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Frightened visitors. Clinics and offices in lockdown. Omaha police swarming inside and outside the building.
For the second time in less than a year, those scenes played out at Creighton University Medical Center, where a 30-year-old man was shot Wednesday in the front lobby.
Otis Holford, the shooting victim, was in stable condition at the hospital. His injuries were not considered life-threatening.
Police identified the suspected gunman late Wednesday night as Anthony D. Green Jr., 26, of Omaha. Green was arrested on suspicion of first-degree assault, use of a weapon to commit a felony and felon in possession of a weapon.
Holford and the gunman were involved in an argument before the shooting, said Officer Michael Pecha, a police spokesman. The hospital said in a written statement that the altercation occurred in the lobby area.
The gunman bolted from the hospital and ran down 30th Street. He was caught within minutes of the shooting, which was called in to 911 at 3:36 p.m., Pecha said.
A number of law officers were already at the hospital because a Douglas County sheriff's deputy wounded in another shooting had been taken there for treatment.
Officers found a gun on the roof of a building adjacent to the hospital, but they had not yet determined whether it was the weapon used in the Creighton shooting, Pecha said.
Both Holford and Green are gang members, said a law enforcement officer with knowledge of the case.
Holford was severely injured in October when he was shot multiple times near 30th and Pratt Streets. He was found in an alley outside Club Seville.
In the shooting at Creighton in September, a 39-year-old Tekamah, Neb., man pulled a handgun on Omaha police officers and fired, wounding two of the officers. The officers returned fire, hitting the man, Jeffrey Layten, in the chest. Layten died of his injuries.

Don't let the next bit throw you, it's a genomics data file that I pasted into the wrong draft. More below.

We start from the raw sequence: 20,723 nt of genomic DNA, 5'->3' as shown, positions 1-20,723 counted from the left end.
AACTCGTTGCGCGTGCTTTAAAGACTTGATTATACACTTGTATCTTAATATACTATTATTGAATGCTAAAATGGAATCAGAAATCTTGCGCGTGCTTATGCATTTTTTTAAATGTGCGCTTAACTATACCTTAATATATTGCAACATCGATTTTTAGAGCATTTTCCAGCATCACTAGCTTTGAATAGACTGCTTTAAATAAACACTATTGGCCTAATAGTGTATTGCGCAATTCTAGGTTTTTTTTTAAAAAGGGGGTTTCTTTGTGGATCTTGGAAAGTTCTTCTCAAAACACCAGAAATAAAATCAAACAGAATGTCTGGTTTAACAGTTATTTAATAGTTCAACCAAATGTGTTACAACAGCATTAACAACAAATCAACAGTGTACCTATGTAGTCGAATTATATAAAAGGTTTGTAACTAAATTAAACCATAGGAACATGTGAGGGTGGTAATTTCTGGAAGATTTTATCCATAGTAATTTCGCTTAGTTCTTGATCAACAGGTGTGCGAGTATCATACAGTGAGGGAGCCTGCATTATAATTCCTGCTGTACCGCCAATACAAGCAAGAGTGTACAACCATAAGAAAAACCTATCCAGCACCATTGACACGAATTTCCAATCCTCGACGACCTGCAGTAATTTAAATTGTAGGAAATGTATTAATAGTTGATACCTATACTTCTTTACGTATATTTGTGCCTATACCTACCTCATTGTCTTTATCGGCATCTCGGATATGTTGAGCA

The Creighton hospital does not have metal detectors. Omaha Police Chief Alex Hayes said that he does not believe that metal detectors are a deterrent if a person is determined to do harm.
Gary Honts, president of the medical center, said in a written statement that the “safety and security of our visitors is of the utmost importance.”
He said that is why the hospital has an “active shooter” policy and procedure to respond to these incidents.
The hospital was on lockdown for about an hour after the shooting.
Drivers passing by the hospital saw a chaotic scene unfold.
Police were jumping out of vehicles, brandishing automatic rifles. At least 20 officers came to the hospital. People in the upper floors of the medical center stared out the windows.
John Soethout had just driven up to the hospital to pick up his mother, who works there as a lab technician, when he saw uniformed and plain-clothes officers with raised handguns.
He said he saw several women in maroon hospital scrubs at the entrance screaming.
“I just parked and I tried to digest the situation. ... Still at that time it wasn't clear what had just occurred,” he said.
His mother called on his cell phone to say she couldn't leave — she was in lockdown.
Rosetta Meeks visited the hospital to see a doctor and was taken to a room with several others. The door was locked.
“It was very scary ... We thought we (were) going to be there all night ... We just wanted to know what was going on.”
Larry Thompson, there to see a dermatologist, was put in a conference room with 25 to 35 others. It seemed everybody had cell phones in hand, tapping out text messages.
The hospital served refreshments — water, coffee, pop.
Margaret Thurston, 68, of Schleswig, Iowa, was in her husband's room on the fourth floor.
She walked to the elevator to go to the first floor to get something to drink.
A nurse gave her a simple instruction: You're not going anywhere.
World-Herald staff writers Andrew J. Nelson, Jonathon Braden, Erin Grace, Emerson Clarridge and Todd Cooper contributed to this report.